The Awakening of Spring: A Tragedy of Childhood

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The Awakening of Spring


Translated from the German by Francis J. Ziegler



Copyright, 1910


That it is a fatal error to bring up children, either boys or girls, in ignorance of their sexual nature is the thesis of Frank Wedekind’s drama “Frühlings Erwachen.” From its title one might suppose it a peaceful little idyl of the youth of the year. No idea a could be more mistaken. It is a tragedy of frightful import, and its action is concerned with the development of natural instincts in the adolescent of both sexes.

The playwright has attacked his theme with European frankness; but of plot, in the usual acceptance of the term, there is little. Instead of the coherent drama of conventional type, Wedekind has given us a series of loosely connected scenes illuminative of character—scenes which surely have profound significance for all occupied in the training of the young. He sets before us a group of school children, lads and lassies just past the age of puberty, and shows logically that death and degradation may be their lot as the outcome of parental reticence. They are not vicious children, but little ones such as we meet every day, imaginative beings living in a world of youthful ideals and speculating about the mysteries which surround them. Wendla, sent to her grave by the abortive administered with the connivance of her affectionate but mistaken mother, is a most lovable creature, while Melchior, the father of her unborn child, is a high type of boy whose downfall is due to a philosophic temperament, which leads him to inquire into the nature of life and to impart his knowledge to others; a temperament which, under proper guidance, would make him a useful, intelligent man. It is Melchior’s very excellence of character which proves his undoing. That he should be imprisoned as a moral degenerate only serves to illustrate the stupidity of his parents and teachers. As for the suicide of Moritz, the imaginative youth who kills himself because he has failed in his examinations, that is another crime for which the dramatist makes false educational methods responsible.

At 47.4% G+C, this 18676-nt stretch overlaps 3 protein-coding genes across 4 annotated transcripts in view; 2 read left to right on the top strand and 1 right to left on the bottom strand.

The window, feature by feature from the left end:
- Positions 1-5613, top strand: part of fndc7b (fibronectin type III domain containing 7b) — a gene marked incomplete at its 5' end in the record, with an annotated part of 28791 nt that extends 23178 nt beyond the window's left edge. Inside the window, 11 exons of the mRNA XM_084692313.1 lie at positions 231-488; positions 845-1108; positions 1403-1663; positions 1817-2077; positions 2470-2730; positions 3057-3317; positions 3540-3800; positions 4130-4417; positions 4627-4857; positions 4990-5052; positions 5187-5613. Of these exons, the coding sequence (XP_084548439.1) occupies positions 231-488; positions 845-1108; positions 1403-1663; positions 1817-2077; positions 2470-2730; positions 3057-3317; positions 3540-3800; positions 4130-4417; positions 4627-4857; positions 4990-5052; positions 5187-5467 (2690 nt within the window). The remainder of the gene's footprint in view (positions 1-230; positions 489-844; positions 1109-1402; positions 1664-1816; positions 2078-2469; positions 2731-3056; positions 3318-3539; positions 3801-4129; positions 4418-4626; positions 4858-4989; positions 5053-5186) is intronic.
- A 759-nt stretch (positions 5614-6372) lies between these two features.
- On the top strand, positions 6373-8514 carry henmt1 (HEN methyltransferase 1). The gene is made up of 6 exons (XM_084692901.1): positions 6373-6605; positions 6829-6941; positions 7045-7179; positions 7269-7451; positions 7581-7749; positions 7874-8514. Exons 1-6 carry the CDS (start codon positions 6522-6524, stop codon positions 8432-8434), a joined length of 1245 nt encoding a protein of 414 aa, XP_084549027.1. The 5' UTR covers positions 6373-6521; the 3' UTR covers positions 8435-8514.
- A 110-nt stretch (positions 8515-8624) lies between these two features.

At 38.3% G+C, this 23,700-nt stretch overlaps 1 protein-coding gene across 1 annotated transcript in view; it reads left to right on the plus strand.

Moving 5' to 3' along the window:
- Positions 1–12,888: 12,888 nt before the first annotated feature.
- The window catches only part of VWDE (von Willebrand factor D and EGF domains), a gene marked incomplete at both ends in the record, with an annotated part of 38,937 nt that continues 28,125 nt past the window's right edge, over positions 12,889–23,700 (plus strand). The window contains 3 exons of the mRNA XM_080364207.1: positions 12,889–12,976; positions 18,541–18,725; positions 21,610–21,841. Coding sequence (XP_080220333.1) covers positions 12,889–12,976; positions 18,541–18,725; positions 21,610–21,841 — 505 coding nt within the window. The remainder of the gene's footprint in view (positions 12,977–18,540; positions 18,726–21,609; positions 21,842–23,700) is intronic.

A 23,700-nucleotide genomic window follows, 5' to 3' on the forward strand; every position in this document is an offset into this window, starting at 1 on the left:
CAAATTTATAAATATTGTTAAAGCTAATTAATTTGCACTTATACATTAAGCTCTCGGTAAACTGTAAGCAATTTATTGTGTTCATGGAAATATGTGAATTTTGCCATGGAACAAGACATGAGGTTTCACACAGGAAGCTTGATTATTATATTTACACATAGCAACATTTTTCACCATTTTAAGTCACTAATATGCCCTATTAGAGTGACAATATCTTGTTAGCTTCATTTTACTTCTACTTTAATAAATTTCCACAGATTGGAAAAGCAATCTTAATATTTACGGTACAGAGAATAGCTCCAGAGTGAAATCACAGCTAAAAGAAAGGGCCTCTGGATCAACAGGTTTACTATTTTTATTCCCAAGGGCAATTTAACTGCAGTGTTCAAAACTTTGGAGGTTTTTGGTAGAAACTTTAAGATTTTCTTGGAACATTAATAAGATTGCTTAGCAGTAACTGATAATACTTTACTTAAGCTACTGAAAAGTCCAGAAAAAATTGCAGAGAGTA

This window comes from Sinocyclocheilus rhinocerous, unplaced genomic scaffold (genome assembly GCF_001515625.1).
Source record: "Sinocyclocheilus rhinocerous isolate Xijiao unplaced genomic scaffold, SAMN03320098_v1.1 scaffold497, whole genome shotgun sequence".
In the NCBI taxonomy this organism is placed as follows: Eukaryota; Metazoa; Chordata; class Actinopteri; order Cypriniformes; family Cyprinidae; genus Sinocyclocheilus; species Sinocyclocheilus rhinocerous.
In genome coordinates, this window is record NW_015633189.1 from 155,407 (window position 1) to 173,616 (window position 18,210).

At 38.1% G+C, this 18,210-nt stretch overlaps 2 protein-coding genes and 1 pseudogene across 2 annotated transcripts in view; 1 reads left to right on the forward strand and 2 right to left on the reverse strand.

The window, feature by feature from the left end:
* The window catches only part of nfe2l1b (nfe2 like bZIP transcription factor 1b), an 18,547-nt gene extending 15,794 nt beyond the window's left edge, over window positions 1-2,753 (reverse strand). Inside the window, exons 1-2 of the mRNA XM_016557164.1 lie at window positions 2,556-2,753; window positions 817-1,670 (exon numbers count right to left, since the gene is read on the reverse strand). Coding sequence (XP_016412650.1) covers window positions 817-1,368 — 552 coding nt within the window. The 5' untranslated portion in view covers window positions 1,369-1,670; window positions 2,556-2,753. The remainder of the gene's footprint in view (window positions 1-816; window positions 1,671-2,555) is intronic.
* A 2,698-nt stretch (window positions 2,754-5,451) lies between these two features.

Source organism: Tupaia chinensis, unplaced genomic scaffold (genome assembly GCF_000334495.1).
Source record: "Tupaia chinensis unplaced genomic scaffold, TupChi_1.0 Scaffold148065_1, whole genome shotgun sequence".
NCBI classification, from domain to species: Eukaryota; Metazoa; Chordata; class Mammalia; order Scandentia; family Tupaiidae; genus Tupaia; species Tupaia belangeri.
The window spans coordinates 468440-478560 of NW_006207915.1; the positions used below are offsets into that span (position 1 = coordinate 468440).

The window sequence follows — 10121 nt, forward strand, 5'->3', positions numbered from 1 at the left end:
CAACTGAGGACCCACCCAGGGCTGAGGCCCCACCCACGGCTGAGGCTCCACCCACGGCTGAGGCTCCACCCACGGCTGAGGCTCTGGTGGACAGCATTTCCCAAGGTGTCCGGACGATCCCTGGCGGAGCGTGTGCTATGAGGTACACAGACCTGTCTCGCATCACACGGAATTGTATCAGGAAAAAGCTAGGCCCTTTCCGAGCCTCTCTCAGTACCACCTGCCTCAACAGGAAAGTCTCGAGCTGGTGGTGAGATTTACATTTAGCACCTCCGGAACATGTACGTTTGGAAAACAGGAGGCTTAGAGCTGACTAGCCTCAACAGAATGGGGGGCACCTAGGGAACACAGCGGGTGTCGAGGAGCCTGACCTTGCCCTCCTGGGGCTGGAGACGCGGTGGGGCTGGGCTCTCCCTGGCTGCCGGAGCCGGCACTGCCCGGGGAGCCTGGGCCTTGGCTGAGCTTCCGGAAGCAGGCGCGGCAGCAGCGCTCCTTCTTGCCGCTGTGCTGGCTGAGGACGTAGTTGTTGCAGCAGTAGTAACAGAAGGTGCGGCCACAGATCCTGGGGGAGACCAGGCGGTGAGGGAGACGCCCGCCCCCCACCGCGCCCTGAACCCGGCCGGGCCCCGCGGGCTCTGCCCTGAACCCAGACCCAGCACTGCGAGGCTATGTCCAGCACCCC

A grim vein of humor is exhibited now and then, as when we are introduced to the conference room in which the members of a gymnasium faculty, met to consider the regulation of their pupils’ morals, sit beneath the portraits of Pestalozzi and J. J. Rousseau disputing with considerable acrimony about the opening and shutting of a window. The exchange of unpleasant personalities is interrupted only by the entrance of the accused student, to whose defense the faculty refuses to listen, having marked the boy for expulsion prior to the formal farce of his trial.

Wedekind has been accused of depicting his adults as too ignorant and too indifferent to the needs of the younger generation. But most of us will have to admit that the majority of his scenes and characters seem very true to life.

“Frühlings Erwachen” may not be pleasant reading exactly, but there is no forgetting it after one has perused it; there is an elemental strength about it which grips the intellect. As a play it stands unique in the annals of dramatic art. That it has succeeded in attracting much attention abroad is shown by the fact that this drama in book form has gone through twenty-six editions in its original version and has been translated into several European tongues, Russian included, while stage performances of the work have been given in France as well as in Germany.